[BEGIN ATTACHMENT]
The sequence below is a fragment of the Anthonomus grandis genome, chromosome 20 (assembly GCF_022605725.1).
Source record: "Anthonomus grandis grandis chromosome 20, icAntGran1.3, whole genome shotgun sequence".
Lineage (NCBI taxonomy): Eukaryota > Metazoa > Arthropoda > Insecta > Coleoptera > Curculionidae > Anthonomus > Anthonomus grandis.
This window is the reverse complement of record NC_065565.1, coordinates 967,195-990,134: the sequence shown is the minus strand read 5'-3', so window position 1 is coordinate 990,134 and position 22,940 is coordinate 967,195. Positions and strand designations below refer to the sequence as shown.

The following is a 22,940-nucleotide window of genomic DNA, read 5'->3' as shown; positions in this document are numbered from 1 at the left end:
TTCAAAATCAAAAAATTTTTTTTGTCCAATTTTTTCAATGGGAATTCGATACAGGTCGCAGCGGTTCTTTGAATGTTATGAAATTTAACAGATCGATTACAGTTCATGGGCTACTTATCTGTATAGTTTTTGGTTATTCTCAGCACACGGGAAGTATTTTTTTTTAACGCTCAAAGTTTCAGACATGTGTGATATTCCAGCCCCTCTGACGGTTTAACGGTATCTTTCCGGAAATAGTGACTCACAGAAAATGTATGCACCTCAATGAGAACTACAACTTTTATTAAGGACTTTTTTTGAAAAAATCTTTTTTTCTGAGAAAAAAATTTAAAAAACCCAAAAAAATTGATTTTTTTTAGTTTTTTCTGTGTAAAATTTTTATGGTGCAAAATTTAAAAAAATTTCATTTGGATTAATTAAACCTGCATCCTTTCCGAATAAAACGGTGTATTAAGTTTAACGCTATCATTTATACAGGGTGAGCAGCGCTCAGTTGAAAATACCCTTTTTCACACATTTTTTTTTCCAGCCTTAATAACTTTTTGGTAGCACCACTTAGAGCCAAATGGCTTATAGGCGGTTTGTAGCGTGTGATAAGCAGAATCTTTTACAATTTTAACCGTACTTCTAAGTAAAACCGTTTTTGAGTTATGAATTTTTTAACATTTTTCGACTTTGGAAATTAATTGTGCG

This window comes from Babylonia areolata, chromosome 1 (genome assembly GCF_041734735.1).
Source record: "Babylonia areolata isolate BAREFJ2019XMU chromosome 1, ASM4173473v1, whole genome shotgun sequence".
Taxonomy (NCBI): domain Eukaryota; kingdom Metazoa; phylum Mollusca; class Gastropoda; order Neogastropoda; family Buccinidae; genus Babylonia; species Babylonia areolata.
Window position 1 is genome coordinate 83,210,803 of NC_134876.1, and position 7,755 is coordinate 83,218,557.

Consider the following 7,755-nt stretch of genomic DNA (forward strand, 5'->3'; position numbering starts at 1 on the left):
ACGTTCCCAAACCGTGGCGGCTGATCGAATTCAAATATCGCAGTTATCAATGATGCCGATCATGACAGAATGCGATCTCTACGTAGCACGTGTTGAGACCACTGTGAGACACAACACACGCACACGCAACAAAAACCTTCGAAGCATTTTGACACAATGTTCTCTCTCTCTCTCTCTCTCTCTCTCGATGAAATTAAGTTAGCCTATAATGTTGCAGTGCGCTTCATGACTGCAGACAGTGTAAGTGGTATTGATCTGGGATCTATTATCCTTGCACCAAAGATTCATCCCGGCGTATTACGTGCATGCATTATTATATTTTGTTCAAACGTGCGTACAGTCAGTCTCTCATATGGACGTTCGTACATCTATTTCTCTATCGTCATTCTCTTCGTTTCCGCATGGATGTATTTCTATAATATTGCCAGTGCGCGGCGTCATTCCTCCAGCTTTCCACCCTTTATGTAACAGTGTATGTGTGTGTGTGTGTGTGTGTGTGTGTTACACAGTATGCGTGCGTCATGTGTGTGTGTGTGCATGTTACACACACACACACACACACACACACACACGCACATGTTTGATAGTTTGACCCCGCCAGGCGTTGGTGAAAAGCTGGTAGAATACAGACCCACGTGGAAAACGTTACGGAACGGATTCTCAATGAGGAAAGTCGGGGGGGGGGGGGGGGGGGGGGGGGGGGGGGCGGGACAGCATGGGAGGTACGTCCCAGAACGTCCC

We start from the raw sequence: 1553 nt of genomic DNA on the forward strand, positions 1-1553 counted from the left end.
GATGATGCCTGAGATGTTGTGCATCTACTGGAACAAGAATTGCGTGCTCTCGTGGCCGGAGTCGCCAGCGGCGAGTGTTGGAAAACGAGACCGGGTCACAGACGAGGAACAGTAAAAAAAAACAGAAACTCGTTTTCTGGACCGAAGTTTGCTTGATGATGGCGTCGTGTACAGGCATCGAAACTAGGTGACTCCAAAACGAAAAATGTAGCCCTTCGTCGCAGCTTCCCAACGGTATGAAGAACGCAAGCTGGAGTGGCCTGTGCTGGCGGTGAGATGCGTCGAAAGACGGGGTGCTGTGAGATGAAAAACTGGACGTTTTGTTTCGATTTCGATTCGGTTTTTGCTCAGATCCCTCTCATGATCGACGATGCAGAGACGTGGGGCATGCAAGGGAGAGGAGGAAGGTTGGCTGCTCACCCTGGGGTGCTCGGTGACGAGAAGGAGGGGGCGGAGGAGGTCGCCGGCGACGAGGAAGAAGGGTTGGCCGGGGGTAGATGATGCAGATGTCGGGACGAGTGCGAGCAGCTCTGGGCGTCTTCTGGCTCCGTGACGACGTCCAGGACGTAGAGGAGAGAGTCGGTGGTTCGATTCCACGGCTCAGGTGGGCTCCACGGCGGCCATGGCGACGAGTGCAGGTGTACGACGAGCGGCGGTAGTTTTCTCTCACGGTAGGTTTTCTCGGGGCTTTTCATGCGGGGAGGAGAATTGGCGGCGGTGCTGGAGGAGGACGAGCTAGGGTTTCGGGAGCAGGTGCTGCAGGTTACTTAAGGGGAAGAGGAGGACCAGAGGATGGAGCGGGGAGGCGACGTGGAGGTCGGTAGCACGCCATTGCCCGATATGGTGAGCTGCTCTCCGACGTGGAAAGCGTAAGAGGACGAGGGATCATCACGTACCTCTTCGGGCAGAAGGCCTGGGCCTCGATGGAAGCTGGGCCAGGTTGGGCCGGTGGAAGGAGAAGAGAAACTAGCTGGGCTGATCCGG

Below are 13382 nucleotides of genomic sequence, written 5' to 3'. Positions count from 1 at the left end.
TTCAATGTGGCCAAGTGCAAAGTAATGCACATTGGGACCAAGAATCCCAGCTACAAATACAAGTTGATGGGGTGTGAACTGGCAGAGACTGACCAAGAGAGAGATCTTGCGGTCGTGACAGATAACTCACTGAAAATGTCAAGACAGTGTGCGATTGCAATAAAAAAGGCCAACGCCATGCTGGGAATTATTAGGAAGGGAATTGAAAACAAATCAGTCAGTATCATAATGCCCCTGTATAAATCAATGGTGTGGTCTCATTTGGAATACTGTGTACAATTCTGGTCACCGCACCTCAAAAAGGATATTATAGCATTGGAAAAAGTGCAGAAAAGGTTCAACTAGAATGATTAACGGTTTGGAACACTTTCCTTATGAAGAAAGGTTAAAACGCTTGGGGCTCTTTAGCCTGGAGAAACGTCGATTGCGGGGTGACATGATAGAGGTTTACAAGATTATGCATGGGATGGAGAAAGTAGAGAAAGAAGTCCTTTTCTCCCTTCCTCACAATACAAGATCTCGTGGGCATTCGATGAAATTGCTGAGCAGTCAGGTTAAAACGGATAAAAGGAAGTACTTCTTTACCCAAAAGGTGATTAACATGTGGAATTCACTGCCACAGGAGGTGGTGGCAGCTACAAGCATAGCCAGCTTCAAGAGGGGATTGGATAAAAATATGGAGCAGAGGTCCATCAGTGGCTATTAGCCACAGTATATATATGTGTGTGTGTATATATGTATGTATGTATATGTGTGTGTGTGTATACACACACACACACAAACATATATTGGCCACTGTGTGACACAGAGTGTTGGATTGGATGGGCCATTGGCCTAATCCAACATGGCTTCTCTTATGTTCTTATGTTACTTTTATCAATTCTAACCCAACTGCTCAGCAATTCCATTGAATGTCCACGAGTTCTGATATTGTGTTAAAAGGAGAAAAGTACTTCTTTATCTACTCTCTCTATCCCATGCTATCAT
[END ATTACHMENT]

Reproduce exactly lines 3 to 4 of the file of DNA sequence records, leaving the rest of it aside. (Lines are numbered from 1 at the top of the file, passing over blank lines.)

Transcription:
Lineage (NCBI taxonomy): Eukaryota > Metazoa > Arthropoda > Insecta > Coleoptera > Curculionidae > Anthonomus > Anthonomus grandis.
This window is the reverse complement of record NC_065565.1, coordinates 967,195-990,134: the sequence shown is the minus strand read 5'-3', so window position 1 is coordinate 990,134 and position 22,940 is coordinate 967,195. Positions and strand designations below refer to the sequence as shown.